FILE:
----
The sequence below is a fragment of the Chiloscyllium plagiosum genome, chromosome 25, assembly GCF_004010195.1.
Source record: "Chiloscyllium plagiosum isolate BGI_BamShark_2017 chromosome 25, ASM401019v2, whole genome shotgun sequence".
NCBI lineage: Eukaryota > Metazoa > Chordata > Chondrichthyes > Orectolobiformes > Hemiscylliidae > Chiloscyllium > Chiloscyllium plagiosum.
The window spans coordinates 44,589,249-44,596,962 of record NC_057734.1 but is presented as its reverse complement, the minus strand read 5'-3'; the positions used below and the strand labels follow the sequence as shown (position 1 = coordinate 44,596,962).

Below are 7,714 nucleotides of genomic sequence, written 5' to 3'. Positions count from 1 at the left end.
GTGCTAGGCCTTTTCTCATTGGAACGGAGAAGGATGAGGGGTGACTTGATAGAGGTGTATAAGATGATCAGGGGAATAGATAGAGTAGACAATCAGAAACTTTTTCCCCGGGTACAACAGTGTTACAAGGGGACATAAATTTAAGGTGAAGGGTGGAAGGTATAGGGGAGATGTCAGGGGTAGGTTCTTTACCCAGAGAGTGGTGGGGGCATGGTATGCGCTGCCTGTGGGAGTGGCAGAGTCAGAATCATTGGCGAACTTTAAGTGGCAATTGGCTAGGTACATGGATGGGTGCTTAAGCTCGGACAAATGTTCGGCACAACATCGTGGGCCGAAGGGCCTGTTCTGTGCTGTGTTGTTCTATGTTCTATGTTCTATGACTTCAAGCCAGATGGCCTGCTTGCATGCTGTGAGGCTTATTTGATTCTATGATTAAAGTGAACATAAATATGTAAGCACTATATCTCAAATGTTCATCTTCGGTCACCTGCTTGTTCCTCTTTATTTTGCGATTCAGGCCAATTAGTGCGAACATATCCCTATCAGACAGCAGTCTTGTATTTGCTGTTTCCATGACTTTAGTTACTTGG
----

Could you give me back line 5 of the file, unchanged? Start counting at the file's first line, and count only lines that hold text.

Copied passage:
Below are 7,714 nucleotides of genomic sequence, written 5' to 3'. Positions count from 1 at the left end.